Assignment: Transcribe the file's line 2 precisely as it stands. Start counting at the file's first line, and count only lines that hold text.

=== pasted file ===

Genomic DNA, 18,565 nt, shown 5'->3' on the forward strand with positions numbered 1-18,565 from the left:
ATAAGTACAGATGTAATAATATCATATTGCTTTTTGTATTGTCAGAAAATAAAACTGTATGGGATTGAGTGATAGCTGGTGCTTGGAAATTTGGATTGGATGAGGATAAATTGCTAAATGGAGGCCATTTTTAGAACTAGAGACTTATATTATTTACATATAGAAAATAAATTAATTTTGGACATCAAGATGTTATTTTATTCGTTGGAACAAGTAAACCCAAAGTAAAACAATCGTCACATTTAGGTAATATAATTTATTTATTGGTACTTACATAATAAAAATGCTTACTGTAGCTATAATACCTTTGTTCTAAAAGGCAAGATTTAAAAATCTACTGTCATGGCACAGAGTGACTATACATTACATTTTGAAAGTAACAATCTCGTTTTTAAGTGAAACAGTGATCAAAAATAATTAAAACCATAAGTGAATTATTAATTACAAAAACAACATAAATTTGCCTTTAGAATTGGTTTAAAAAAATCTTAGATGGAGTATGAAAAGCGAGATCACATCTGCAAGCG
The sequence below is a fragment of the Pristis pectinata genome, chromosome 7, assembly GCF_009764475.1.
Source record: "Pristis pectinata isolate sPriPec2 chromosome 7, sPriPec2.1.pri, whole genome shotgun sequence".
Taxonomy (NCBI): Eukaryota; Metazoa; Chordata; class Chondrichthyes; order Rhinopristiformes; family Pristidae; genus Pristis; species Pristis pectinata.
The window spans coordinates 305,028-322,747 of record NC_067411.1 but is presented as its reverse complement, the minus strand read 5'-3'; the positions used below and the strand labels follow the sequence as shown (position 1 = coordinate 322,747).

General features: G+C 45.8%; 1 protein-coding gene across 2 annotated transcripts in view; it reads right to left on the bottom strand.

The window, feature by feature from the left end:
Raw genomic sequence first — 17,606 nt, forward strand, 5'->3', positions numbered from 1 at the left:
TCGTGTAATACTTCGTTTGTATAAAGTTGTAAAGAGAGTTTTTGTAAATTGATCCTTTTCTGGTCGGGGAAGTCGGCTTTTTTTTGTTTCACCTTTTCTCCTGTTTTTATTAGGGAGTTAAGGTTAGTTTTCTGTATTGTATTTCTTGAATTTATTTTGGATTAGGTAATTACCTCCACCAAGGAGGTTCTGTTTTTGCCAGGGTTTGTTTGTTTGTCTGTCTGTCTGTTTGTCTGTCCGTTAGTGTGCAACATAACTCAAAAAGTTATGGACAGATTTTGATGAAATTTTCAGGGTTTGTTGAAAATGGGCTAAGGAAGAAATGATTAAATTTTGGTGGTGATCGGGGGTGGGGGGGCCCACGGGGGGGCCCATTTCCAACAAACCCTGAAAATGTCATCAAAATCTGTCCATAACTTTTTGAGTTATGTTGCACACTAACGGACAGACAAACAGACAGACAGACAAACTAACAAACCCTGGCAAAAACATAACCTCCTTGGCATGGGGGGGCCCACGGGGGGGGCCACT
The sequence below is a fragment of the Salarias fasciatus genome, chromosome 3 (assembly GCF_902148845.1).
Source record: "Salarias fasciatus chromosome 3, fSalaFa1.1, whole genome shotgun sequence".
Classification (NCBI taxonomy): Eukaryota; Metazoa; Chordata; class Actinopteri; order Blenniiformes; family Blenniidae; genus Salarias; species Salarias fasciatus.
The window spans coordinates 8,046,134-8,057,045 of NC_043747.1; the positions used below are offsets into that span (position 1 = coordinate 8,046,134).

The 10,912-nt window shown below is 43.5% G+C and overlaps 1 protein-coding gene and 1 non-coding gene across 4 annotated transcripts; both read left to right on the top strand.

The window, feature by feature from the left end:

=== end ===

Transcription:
ATAAGTACAGATGTAATAATATCATATTGCTTTTTGTATTGTCAGAAAATAAAACTGTATGGGATTGAGTGATAGCTGGTGCTTGGAAATTTGGATTGGATGAGGATAAATTGCTAAATGGAGGCCATTTTTAGAACTAGAGACTTATATTATTTACATATAGAAAATAAATTAATTTTGGACATCAAGATGTTATTTTATTCGTTGGAACAAGTAAACCCAAAGTAAAACAATCGTCACATTTAGGTAATATAATTTATTTATTGGTACTTACATAATAAAAATGCTTACTGTAGCTATAATACCTTTGTTCTAAAAGGCAAGATTTAAAAATCTACTGTCATGGCACAGAGTGACTATACATTACATTTTGAAAGTAACAATCTCGTTTTTAAGTGAAACAGTGATCAAAAATAATTAAAACCATAAGTGAATTATTAATTACAAAAACAACATAAATTTGCCTTTAGAATTGGTTTAAAAAAATCTTAGATGGAGTATGAAAAGCGAGATCACATCTGCAAGCG